Maryanne is the wife of a friend of mine. A few years ago, she and her sister were deeply affected by the death of their mother. Although they had children of their own, they seemed to mourn their mother for years. I wondered what kind of woman she was and began to picture a person with special qualities, a paragon of virtue - love, charity, generosity? Or maybe she was eloquent, or gifted, or a passionate activist?
Some time later I had the chance to ask my friend about his mother-in-law. He said she was a rather meek woman who was bullied by her husband.
Suddenly I saw that this was a case where enduring love and commitment were aroused by frailty not by strength.
This got me thinking. We look for leaders who are strong and confident, and we forget that the most powerful moral force is exerted by the frail and the weak. They arouse our protective love.
Right now, the world looks to rich and powerful countries to lead the way on climate change. We have applauded European countries for their clean energy initiatives and we desperately want the U.S. to step forward and lead us to the new clean energy future.
Our disappointment in their recalcitrance feels like ashes in the mouth.
But how uplifting to see that the poorest countries are speaking out. Listen to this bold promise from Bangladesh. It promises unilateral action with no caveats, no ifs or buts.
Let me affirm that Bangladesh, as a responsible member of the international community, will never exceed the average per capita emission of the developing countries. This is our commitment to a low carbon development path.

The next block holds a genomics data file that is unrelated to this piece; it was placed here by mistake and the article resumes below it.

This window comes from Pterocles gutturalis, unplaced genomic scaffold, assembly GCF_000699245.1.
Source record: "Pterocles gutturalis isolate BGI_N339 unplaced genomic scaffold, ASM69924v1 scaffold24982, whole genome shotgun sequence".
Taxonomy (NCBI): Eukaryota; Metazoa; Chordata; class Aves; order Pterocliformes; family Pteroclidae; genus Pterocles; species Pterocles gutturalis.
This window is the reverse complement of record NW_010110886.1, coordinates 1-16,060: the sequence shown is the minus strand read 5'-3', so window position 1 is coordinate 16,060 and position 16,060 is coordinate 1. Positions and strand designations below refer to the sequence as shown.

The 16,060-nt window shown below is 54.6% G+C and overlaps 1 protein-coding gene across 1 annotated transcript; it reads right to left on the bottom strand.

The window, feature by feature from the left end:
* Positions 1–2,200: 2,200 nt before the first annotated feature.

We expect such commitments and responsible behavior from those who have contributed most to climate change crisis over decades. It is time for them to act positively in the interest of present and future generations.
More than most countries, Bangladesh knows the impact of climate change. They have 100 million people who will be homeless when sea levels rise by one metre in the next 1-2 generations. They're not standing back helpless, they are demonstrating the kind of action that is needed from all of us.
They are offering their widow's mite. If we count the value of a gift not by how much is given, but by how much is kept back we see the generosity of Bangladesh in promising to limit their per capita carbon emissions to the average of developing countries.
We open our hearts to the fragility of life in Bangladesh. Their honest promise calls us to action so that 100 million peaceful Bangladeshis can have some land to inherit.
News from the Transformation tab.
Australia will join the Climate and Clean Air Coalition, a U.N.-led initiative to cut short-lived climate pollutants such as soot and methane. Other countries that have joined the initiative include major emitters such as Germany, Japan, the UK and the U.S, and developing nations such as Bangladesh, Ghana and Nigeria. Source: Reuters.